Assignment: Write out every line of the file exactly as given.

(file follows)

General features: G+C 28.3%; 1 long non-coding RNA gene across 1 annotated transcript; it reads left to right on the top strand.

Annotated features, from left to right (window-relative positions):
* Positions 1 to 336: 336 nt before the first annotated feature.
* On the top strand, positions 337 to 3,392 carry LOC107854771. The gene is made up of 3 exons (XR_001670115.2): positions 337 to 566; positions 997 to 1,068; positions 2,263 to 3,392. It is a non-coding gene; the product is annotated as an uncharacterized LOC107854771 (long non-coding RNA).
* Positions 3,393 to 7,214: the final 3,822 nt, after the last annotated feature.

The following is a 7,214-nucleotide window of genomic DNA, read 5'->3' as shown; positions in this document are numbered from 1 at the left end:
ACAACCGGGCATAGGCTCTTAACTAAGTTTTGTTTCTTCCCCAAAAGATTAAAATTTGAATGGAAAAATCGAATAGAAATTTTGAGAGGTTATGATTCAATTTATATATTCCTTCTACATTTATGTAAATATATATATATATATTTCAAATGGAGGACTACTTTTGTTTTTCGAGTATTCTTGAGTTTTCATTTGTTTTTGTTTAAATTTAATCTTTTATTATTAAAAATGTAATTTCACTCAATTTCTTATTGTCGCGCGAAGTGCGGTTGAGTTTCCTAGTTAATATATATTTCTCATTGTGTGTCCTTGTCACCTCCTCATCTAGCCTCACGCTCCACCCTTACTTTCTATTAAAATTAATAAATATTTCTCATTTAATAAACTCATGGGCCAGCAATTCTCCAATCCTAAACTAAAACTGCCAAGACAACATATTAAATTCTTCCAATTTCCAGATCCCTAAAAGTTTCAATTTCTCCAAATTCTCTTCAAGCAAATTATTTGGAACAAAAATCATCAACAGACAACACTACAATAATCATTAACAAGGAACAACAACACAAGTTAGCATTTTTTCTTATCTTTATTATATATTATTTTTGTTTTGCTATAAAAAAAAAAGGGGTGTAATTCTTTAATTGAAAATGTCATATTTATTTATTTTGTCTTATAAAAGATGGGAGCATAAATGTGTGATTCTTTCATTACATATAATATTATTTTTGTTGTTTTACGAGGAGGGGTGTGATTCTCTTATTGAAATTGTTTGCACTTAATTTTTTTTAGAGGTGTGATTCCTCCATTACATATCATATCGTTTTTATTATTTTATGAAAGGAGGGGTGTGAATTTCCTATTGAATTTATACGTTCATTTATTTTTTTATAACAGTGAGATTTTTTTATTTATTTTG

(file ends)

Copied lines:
General features: G+C 28.3%; 1 long non-coding RNA gene across 1 annotated transcript; it reads left to right on the top strand.

Annotated features, from left to right (window-relative positions):
* Positions 1 to 336: 336 nt before the first annotated feature.
* On the top strand, positions 337 to 3,392 carry LOC107854771. The gene is made up of 3 exons (XR_001670115.2): positions 337 to 566; positions 997 to 1,068; positions 2,263 to 3,392. It is a non-coding gene; the product is annotated as an uncharacterized LOC107854771 (long non-coding RNA).
* Positions 3,393 to 7,214: the final 3,822 nt, after the last annotated feature.

The following is a 7,214-nucleotide window of genomic DNA, read 5'->3' as shown; positions in this document are numbered from 1 at the left end:
ACAACCGGGCATAGGCTCTTAACTAAGTTTTGTTTCTTCCCCAAAAGATTAAAATTTGAATGGAAAAATCGAATAGAAATTTTGAGAGGTTATGATTCAATTTATATATTCCTTCTACATTTATGTAAATATATATATATATATTTCAAATGGAGGACTACTTTTGTTTTTCGAGTATTCTTGAGTTTTCATTTGTTTTTGTTTAAATTTAATCTTTTATTATTAAAAATGTAATTTCACTCAATTTCTTATTGTCGCGCGAAGTGCGGTTGAGTTTCCTAGTTAATATATATTTCTCATTGTGTGTCCTTGTCACCTCCTCATCTAGCCTCACGCTCCACCCTTACTTTCTATTAAAATTAATAAATATTTCTCATTTAATAAACTCATGGGCCAGCAATTCTCCAATCCTAAACTAAAACTGCCAAGACAACATATTAAATTCTTCCAATTTCCAGATCCCTAAAAGTTTCAATTTCTCCAAATTCTCTTCAAGCAAATTATTTGGAACAAAAATCATCAACAGACAACACTACAATAATCATTAACAAGGAACAACAACACAAGTTAGCATTTTTTCTTATCTTTATTATATATTATTTTTGTTTTGCTATAAAAAAAAAAGGGGTGTAATTCTTTAATTGAAAATGTCATATTTATTTATTTTGTCTTATAAAAGATGGGAGCATAAATGTGTGATTCTTTCATTACATATAATATTATTTTTGTTGTTTTACGAGGAGGGGTGTGATTCTCTTATTGAAATTGTTTGCACTTAATTTTTTTTAGAGGTGTGATTCCTCCATTACATATCATATCGTTTTTATTATTTTATGAAAGGAGGGGTGTGAATTTCCTATTGAATTTATACGTTCATTTATTTTTTTATAACAGTGAGATTTTTTTATTTATTTTG